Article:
Congratulations to Melanie Flynn, for her recent publication in Environmental Science & Policy! Melanie conducted a systematic review of the literature to identify and evaluate how participatory scenario planning has been used in the Arctic.
Flynn, M., Ford, J., Pearce, T., and Harper, S.L. (2018). Participatory scenario planning and climate change impacts, adaptation and vulnerability research in the Arctic. Environmental Science & Policy. 79:45–53.
Participatory scenario planning (PSP) approaches are increasingly being used in research on climate change impacts, adaptation, and vulnerability (IAV). We identify and evaluate how PSP has been used in IAV studies in the Arctic, reviewing work published in the peer-reviewed and grey literature (n = 43). Studies utilizing PSP commonly follow the stages recognized as ‘best practice’ in the general literature in scenario planning, engaging with multiple ways of knowing including western science and traditional knowledge, and are employed in a diversity of sectors. Community participation, however, varies between studies, and climate projections are only utilized in just over half of the studies reviewed, raising concern that important future drivers of change are not fully captured. The time required to conduct PSP, involving extensive community engagement, was consistently reported as a challenge, and for application in Indigenous communities requires careful consideration of local culture, values, and belief systems on what it means to prepare for future climate impacts.
Congratulations to Catherine Huet for her new publication in BMC Public Health! Her article examines food security in household with children in Iqaluit. Click here for free access to the open-access article! Continue reading
Congratulations to Sarah MacVicar for her new publication! Sarah’s paper examines associations between in utero meteorological exposures and foetal growth among Indigenous and non-Indigenous mothers in rural Uganda.
Castleden, H., Hart, C., Cunsolo, A., Harper, S.L. and Martin, D. (2017). Reconciliation and relationality in water research and management in Canada: Implementing Indigenous ontologies, epistemologies, and methodologies. In Water Policy and Governance in Canada (pp. 69-95). Springer International Publishing. Click here for access.
Water-related issues disproportionately affect Indigenous communities in Canada. Despite millions in investment, Western-trained scientists, engineers, and other researchers as well as the government agencies that have constitutionally-mandated fiduciary responsibilities to address such issues have been rather unsuccessful in solving them. This has been due, in large part, to an overreliance on methods of Western science and management, ignoring the vast place-based wisdom of Indigenous knowledge systems and relational practices regarding water found across the country. The underlying reasons for this partiality are not innocuous; entrenched colonial and racist policies, programs, and practices have persisted across time and space. In recent years, there is increasing recognition of the importance of applying Indigenous approaches to water challenges in Canada. But strategies for successful implementation are only beginning to emerge. In an attempt to respond to this knowledge gap, our research has sought to systematically identify and assess how both Indigenous and Western ontologies, epistemologies, and methodologies have been implemented in water research and management. In doing so, this chapter identifies some of the most promising practices in Canada. We share these with the goal of contributing to processes of reconciliation and responsibility towards each other as well as our roles as water stewards across the country.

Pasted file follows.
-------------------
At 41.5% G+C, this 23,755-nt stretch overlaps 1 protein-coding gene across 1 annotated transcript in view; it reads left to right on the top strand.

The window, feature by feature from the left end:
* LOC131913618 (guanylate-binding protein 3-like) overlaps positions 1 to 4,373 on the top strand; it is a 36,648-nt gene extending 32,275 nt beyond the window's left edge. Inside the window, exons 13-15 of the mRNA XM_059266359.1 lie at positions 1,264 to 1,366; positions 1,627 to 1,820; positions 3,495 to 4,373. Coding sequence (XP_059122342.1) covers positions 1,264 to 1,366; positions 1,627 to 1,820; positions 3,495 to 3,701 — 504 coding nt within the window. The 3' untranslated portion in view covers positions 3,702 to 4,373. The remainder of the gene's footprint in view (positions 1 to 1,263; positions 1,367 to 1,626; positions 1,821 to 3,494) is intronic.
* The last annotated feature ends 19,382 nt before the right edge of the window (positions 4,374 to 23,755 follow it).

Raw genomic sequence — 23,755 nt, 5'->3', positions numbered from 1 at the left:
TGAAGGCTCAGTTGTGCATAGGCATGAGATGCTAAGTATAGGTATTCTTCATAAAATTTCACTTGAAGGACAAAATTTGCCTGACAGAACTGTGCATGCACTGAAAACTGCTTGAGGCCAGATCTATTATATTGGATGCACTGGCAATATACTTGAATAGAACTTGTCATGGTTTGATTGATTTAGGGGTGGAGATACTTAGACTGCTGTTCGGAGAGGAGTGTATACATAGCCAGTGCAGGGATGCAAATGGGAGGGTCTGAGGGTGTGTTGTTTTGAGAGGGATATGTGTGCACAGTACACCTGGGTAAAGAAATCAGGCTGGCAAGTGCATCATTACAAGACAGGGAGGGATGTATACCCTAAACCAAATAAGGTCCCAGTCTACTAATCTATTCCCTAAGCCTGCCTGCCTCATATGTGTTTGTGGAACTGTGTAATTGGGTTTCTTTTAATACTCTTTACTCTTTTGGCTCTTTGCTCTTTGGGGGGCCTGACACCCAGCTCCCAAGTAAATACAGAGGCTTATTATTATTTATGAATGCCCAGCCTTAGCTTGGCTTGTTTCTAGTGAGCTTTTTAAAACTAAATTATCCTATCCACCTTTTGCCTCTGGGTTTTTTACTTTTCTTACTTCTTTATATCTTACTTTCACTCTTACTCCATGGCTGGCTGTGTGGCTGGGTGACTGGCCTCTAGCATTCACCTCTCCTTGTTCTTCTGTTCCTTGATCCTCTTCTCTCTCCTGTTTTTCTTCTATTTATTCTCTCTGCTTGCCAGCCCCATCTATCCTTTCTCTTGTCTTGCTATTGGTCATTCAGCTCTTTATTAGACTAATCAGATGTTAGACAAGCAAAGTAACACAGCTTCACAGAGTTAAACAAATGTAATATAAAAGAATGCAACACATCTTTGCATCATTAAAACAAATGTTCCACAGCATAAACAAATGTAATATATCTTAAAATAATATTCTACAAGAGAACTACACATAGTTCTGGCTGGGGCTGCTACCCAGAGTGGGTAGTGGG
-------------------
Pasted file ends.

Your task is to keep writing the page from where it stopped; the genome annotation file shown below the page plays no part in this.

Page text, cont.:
Congratulations to Steven Lam on his newly published review that examines the extent, range, and nature of newspaper coverage of drinking water security in Canadian Indigenous communities. The article is available for free (open-access) here: http://bmcpublichealth.biomedcentral.com/articles/10.1186/s12889-017-4164-4
Congratulations to Kate Bishop Williams for her new publication in the journal Systematic Reviews.
This article outlines the protocol that Kate will use to conduct a systematic review to investigate whether associations between acute respiratory illness and seasonal or meteorological parameters differ between Indigenous and non-Indigenous groups residing in the same geographical region.
Citation: Bishop-Williams KE, Sargeant JM, Berrang-Ford L, Edge VL, Cunsolo A, Harper SL. A protocol for a systematic literature review: comparing the impact of seasonal and meteorological parameters on acute respiratory infections in Indigenous and non-Indigenous peoples. Systematic Reviews 2017; 6(1): 19. Click here for free open-acces to the article.